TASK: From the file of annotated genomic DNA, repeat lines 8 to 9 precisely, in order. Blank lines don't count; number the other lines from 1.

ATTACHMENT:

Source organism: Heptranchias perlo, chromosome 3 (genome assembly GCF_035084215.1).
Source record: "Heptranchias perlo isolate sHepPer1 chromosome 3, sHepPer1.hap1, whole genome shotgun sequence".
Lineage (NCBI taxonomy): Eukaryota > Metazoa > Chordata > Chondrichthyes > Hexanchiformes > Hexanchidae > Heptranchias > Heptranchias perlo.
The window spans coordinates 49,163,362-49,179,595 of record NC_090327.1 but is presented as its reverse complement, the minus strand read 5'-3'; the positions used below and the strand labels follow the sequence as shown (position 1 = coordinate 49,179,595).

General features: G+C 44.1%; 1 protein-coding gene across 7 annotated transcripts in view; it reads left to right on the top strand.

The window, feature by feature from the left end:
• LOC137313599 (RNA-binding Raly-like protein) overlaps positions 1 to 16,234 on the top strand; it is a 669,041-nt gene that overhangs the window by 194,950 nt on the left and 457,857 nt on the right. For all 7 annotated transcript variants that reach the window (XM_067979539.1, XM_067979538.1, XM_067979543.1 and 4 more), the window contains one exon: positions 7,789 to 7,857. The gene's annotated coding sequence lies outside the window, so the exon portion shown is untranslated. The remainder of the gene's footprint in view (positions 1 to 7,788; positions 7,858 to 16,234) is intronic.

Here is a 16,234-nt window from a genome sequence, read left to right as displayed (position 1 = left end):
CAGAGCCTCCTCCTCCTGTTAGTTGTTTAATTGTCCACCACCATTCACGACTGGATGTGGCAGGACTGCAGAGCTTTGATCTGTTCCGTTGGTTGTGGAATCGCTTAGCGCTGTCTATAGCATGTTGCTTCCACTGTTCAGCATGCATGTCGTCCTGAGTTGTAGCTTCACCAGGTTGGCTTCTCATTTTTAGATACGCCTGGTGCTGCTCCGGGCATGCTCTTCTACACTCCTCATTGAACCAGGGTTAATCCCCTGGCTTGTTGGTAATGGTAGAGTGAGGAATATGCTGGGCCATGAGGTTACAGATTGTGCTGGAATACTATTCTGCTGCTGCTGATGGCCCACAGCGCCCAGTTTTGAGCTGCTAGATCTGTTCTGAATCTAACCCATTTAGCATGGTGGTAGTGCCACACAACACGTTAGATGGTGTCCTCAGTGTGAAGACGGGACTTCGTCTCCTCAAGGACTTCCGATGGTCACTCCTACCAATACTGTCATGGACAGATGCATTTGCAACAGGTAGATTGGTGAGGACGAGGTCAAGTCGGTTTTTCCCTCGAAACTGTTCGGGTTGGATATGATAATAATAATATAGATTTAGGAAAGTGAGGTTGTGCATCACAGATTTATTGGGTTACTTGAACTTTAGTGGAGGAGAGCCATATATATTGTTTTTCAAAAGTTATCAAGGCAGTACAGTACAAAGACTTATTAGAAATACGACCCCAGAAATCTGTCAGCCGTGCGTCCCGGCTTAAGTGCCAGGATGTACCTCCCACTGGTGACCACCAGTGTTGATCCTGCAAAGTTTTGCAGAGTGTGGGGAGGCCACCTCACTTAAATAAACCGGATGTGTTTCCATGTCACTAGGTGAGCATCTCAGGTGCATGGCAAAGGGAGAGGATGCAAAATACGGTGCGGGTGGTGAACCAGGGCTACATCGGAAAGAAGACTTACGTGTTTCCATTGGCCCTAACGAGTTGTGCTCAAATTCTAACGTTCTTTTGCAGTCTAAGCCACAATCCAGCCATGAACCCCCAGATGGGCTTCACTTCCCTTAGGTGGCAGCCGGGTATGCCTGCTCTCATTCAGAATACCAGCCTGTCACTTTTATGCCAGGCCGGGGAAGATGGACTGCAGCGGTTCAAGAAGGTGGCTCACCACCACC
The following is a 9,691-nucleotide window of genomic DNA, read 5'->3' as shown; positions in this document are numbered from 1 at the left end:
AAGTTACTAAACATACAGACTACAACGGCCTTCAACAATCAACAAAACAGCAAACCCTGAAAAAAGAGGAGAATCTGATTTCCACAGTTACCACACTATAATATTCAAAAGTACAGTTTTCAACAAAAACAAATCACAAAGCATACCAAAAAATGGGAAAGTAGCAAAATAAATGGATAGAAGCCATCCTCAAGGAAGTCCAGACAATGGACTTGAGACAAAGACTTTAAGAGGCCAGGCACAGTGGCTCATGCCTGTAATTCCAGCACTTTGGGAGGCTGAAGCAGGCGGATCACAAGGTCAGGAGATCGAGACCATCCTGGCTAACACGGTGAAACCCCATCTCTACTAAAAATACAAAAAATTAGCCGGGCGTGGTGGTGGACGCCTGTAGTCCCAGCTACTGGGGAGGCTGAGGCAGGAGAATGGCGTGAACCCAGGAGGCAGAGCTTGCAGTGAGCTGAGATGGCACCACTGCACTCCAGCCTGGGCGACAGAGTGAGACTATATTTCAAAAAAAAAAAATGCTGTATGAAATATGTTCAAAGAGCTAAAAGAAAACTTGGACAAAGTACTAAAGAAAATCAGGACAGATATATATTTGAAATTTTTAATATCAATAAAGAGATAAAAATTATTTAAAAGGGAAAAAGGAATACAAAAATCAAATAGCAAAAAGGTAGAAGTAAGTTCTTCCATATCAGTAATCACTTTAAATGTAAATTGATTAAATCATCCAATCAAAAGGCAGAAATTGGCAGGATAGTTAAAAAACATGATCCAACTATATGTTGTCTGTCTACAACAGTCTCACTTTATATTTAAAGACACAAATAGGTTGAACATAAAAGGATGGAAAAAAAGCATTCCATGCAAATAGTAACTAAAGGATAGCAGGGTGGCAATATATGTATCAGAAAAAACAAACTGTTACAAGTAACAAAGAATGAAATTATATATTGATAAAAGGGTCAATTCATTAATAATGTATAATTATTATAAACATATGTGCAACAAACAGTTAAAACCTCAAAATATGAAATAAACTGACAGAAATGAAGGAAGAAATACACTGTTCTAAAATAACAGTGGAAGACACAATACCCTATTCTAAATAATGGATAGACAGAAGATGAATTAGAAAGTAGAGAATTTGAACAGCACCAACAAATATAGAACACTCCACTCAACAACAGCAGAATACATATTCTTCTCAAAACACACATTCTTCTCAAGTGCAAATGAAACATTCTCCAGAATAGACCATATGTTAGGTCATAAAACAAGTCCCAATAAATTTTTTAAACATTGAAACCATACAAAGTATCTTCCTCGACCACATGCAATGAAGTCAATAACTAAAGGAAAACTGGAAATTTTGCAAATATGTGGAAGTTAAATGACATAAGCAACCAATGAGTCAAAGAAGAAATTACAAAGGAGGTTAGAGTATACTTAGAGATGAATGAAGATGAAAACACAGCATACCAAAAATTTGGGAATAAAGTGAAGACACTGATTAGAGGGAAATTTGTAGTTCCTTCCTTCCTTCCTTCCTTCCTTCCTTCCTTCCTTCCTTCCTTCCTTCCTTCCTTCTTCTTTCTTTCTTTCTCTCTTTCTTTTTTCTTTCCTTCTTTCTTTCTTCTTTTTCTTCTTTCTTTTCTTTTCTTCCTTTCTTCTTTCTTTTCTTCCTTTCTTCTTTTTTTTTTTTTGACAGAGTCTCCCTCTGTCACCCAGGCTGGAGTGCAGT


Here is a 16,234-nt window from a genome sequence, read left to right as displayed (position 1 = left end):
CAGAGCCTCCTCCTCCTGTTAGTTGTTTAATTGTCCACCACCATTCACGACTGGATGTGGCAGGACTGCAGAGCTTTGATCTGTTCCGTTGGTTGTGGAATCGCTTAGCGCTGTCTATAGCATGTTGCTTCCACTGTTCAGCATGCATGTCGTCCTGAGTTGTAGCTTCACCAGGTTGGCTTCTCATTTTTAGATACGCCTGGTGCTGCTCCGGGCATGCTCTTCTACACTCCTCATTGAACCAGGGTTAATCCCCTGGCTTGTTGGTAATGGTAGAGTGAGGAATATGCTGGGCCATGAGGTTACAGATTGTGCTGGAATACTATTCTGCTGCTGCTGATGGCCCACAGCGCCCAGTTTTGAGCTGCTAGATCTGTTCTGAATCTAACCCATTTAGCATGGTGGTAGTGCCACACAACACGTTAGATGGTGTCCTCAGTGTGAAGACGGGACTTCGTCTCCTCAAGGACTTCCGATGGTCACTCCTACCAATACTGTCATGGACAGATGCATTTGCAACAGGTAGATTGGTGAGGACGAGGTCAAGTCGGTTTTTCCCTCGAAACTGTTCGGGTTGGATATGATAATAATAATATAGATTTAGGAAAGTGAGGTTGTGCATCACAGATTTATTGGGTTACTTGAACTTTAGTGGAGGAGAGCCATATATATTGTTTTTCAAAAGTTATCAAGGCAGTACAGTACAAAGACTTATTAGAAATACGACCCCAGAAATCTGTCAGCCGTGCGTCCCGGCTTAAGTGCCAGGATGTACCTCCCACTGGTGACCACCAGTGTTGATCCTGCAAAGTTTTGCAGAGTGTGGGGAGGCCACCTCACTTAAATAAACCGGATGTGTTTCCATGTCACTAGGTGAGCATCTCAGGTGCATGGCAAAGGGAGAGGATGCAAAATACGGTGCGGGTGGTGAACCAGGGCTACATCGGAAAGAAGACTTACGTGTTTCCATTGGCCCTAACGAGTTGTGCTCAAATTCTAACGTTCTTTTGCAGTCTAAGCCACAATCCAGCCATGAACCCCCAGATGGGCTTCACTTCCCTTAGGTGGCAGCCGGGTATGCCTGCTCTCATTCAGAATACCAGCCTGTCACTTTTATGCCAGGCCGGGGAAGATGGACTGCAGCGGTTCAAGAAGGTGGCTCACCACCACC